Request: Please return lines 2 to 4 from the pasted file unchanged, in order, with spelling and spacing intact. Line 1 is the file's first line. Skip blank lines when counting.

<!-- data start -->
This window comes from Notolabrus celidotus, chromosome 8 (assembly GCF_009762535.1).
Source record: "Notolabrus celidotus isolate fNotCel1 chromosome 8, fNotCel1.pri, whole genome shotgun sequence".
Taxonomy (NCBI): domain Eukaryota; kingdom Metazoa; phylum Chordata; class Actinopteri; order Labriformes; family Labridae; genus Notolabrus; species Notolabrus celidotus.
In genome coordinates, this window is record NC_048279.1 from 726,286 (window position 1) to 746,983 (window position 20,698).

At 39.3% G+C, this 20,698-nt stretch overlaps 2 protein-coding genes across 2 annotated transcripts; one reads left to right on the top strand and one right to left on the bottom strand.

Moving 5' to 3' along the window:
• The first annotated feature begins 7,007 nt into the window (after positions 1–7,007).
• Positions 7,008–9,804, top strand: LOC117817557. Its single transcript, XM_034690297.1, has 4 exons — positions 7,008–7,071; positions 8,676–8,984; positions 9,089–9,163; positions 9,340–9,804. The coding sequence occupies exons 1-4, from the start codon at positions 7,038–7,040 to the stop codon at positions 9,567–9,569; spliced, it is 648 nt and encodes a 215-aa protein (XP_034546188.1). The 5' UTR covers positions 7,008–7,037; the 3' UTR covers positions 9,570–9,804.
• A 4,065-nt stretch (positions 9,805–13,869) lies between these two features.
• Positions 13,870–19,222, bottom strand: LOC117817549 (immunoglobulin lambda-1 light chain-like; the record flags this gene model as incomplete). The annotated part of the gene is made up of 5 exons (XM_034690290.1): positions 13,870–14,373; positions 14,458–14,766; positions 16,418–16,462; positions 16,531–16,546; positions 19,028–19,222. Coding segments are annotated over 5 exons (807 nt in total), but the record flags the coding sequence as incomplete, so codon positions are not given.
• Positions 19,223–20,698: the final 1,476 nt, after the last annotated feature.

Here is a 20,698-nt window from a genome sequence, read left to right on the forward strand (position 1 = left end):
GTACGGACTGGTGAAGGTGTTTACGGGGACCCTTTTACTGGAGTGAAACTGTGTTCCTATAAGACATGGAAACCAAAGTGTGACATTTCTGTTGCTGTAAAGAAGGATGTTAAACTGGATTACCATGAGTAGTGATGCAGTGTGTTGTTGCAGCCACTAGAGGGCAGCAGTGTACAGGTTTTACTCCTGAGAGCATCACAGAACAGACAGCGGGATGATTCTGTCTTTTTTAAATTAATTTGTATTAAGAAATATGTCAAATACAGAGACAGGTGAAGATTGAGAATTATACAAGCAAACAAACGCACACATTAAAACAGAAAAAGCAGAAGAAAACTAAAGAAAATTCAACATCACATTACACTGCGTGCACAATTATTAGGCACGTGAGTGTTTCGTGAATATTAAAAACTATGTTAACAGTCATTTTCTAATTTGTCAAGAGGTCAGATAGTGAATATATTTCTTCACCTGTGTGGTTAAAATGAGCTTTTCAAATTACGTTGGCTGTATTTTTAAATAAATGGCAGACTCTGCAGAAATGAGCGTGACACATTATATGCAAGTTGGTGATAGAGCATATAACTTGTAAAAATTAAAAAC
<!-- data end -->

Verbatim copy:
Source record: "Notolabrus celidotus isolate fNotCel1 chromosome 8, fNotCel1.pri, whole genome shotgun sequence".
Taxonomy (NCBI): domain Eukaryota; kingdom Metazoa; phylum Chordata; class Actinopteri; order Labriformes; family Labridae; genus Notolabrus; species Notolabrus celidotus.
In genome coordinates, this window is record NC_048279.1 from 726,286 (window position 1) to 746,983 (window position 20,698).